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Steve Harwell, the lead singer of Smash Mouth, dies at age 56

Steve Harwell, the lead singer of Smash Mouth, dies at age 56

Smash Mouth, a Grammy-nominated pop rock band, has lost its longtime leader Steve Harwell. He was 56. Harwell “passed peacefully and comfortably” on Monday morning at his home in Boise, Idaho, according to the band’s manager, Robert Hayes. According to a statement from Hayes, acute liver failure was the cause of death.

A real American Original, Steve Harwell was. A larger-than-life figure that rose into the sky like a Roman flame, according to Hayes. For his unwavering focus and passionate drive to attain the pinnacles of pop glory, Steve should be recognized.

Steve Harwell

California-native Harwell, who was born in 1967, sang with the rap group F.O.S. (Freedom of Speech) before starting Smash Mouth in 1994. The trio had hit singles including “All star” and “Then the morning comes.”

It recorded two platinum albums on Interscope Records, “Fush Yu Mang” (a 1997 album with heavy ska influences) and “Astro Lounge” (a 1999 album). Some of the band’s biggest songs were included on their second album, including the Grammy-nominated, platinum single “All Star,” which was featured in the animated film “Shrek” with their cover of the Monkees’ “I’m a Believer.”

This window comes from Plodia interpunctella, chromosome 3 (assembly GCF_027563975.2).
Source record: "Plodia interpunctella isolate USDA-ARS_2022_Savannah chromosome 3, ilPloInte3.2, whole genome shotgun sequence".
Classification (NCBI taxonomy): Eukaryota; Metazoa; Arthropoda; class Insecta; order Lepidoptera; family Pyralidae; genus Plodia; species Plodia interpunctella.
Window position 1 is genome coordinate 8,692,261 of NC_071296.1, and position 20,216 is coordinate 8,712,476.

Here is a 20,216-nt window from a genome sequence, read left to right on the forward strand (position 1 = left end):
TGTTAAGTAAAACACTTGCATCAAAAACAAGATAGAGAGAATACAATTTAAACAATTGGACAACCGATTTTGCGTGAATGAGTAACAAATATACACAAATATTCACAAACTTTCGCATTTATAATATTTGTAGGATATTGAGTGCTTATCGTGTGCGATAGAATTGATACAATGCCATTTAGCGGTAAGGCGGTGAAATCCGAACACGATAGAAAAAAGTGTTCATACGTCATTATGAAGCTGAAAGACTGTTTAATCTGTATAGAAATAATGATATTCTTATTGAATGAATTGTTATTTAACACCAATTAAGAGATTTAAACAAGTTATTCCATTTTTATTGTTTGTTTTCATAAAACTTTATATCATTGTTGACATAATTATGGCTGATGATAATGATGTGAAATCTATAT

Smash Mouth’s success was largely due to humor, and Harwell’s lighthearted alt-rock voice and character were at the center of this. He appeared in the 2001 comedy “Rat Race,” and he was acquainted with Guy Fieri, a chef and host on the Food Network.

His sole weapons were his unstoppable charisma, wild ambition, and king-sized cajones, according to Hayes. “Steve led a life that was 100% full-throttle. before going out in all directions, flaming brightly. He will be sincerely missed by everyone who knew and loved him.

After Zach Goode replaced Harwell as the lead singer of Smash Mouth in 2021, the band went on tour. When Harwell passed away, the band said in a statement that he had been diagnosed with cardiomyopathy eight years. Previously and had experienced “nonstop serious medical setbacks, including heart failure and acute Wernicke Encephalopathy.”

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